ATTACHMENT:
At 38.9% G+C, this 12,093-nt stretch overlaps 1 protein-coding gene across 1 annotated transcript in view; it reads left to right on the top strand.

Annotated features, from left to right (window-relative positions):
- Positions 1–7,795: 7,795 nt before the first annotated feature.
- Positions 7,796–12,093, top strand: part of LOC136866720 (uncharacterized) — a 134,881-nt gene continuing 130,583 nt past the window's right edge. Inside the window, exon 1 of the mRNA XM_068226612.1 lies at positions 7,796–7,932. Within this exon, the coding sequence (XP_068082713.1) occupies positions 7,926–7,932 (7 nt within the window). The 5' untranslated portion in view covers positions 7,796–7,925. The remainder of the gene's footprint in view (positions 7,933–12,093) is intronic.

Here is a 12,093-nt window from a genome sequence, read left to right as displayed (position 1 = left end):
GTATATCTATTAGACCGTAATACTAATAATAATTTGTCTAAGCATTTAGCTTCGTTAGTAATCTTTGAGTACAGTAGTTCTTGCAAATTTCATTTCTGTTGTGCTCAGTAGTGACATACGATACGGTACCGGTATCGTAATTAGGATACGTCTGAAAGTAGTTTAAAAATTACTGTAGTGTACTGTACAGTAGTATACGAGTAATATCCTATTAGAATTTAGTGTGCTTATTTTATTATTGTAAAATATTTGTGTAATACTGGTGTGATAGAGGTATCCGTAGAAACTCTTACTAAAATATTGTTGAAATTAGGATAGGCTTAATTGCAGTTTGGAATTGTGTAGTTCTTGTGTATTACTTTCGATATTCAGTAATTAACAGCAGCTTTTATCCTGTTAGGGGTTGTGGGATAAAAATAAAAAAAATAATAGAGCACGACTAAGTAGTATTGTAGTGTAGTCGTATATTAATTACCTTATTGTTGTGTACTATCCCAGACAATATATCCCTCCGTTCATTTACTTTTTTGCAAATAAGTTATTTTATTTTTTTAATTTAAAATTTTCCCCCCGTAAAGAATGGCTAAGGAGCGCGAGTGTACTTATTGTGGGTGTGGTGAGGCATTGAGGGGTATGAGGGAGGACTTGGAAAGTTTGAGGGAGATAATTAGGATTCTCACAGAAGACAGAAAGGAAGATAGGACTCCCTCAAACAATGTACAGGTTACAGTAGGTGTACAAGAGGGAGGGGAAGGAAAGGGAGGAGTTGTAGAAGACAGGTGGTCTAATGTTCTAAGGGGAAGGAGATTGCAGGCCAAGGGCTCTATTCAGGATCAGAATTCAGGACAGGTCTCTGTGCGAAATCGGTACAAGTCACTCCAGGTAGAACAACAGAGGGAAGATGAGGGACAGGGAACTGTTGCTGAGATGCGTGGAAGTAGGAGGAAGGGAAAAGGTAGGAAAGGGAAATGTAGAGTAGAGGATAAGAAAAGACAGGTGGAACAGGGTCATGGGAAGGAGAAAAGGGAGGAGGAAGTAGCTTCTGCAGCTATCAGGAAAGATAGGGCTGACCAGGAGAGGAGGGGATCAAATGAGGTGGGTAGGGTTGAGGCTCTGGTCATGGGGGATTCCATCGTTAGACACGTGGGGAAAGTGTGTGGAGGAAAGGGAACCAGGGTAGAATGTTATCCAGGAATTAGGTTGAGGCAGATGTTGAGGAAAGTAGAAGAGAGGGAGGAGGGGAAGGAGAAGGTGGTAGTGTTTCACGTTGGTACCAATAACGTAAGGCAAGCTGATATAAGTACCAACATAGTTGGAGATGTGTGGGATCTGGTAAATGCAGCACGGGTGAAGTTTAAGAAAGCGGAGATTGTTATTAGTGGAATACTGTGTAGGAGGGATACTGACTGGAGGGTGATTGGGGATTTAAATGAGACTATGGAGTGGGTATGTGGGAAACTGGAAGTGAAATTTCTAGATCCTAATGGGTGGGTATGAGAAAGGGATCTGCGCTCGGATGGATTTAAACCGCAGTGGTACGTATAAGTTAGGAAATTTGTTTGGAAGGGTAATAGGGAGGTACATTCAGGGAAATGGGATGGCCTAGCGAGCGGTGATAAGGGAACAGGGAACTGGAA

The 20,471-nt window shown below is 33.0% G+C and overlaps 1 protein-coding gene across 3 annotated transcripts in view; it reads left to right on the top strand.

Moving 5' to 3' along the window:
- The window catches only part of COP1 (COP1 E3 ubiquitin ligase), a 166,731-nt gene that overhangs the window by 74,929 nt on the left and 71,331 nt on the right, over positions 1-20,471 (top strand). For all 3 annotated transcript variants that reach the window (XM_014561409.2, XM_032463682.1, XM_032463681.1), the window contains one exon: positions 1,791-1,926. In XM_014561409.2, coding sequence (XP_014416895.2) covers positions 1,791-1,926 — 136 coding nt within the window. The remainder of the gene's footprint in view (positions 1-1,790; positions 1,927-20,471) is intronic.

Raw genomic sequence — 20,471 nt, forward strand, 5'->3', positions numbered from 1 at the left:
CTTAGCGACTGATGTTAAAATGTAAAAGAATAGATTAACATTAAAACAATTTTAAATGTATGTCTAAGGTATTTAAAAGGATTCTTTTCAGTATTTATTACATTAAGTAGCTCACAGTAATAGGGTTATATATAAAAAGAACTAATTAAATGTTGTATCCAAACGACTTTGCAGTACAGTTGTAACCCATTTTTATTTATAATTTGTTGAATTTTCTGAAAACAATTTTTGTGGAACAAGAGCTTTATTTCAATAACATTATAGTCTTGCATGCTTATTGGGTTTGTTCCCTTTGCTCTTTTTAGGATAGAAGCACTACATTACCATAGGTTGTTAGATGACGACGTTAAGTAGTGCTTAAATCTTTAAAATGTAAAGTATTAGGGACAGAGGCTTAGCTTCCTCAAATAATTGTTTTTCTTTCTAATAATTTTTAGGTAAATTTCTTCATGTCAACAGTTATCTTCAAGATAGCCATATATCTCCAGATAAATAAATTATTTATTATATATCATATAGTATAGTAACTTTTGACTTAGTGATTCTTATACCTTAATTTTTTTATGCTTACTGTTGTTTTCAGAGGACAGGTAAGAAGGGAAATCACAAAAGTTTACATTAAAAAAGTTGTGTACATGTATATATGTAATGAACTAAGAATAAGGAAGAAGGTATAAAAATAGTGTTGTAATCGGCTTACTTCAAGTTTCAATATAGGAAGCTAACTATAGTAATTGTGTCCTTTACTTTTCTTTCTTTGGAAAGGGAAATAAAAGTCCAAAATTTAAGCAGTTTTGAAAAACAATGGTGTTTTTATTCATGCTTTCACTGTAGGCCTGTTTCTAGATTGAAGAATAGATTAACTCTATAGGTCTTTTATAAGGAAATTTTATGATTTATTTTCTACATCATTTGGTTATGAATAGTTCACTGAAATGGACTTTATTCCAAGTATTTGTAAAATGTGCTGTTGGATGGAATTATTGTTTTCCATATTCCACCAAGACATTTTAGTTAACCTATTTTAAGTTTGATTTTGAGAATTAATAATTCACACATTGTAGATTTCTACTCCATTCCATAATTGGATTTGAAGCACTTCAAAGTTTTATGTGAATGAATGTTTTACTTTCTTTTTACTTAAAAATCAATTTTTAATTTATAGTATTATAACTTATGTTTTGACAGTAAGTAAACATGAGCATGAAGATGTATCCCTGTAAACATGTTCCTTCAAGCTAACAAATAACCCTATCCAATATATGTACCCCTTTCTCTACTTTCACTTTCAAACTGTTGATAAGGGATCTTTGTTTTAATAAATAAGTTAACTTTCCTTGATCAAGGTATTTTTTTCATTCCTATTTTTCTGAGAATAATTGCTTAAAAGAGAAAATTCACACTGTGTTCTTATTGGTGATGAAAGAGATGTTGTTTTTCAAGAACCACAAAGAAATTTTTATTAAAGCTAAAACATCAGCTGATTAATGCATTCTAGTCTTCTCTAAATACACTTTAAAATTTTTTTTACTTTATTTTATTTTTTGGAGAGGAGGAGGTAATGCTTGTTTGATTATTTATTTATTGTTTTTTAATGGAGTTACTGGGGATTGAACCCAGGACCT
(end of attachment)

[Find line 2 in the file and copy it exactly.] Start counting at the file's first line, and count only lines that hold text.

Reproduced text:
Annotated features, from left to right (window-relative positions):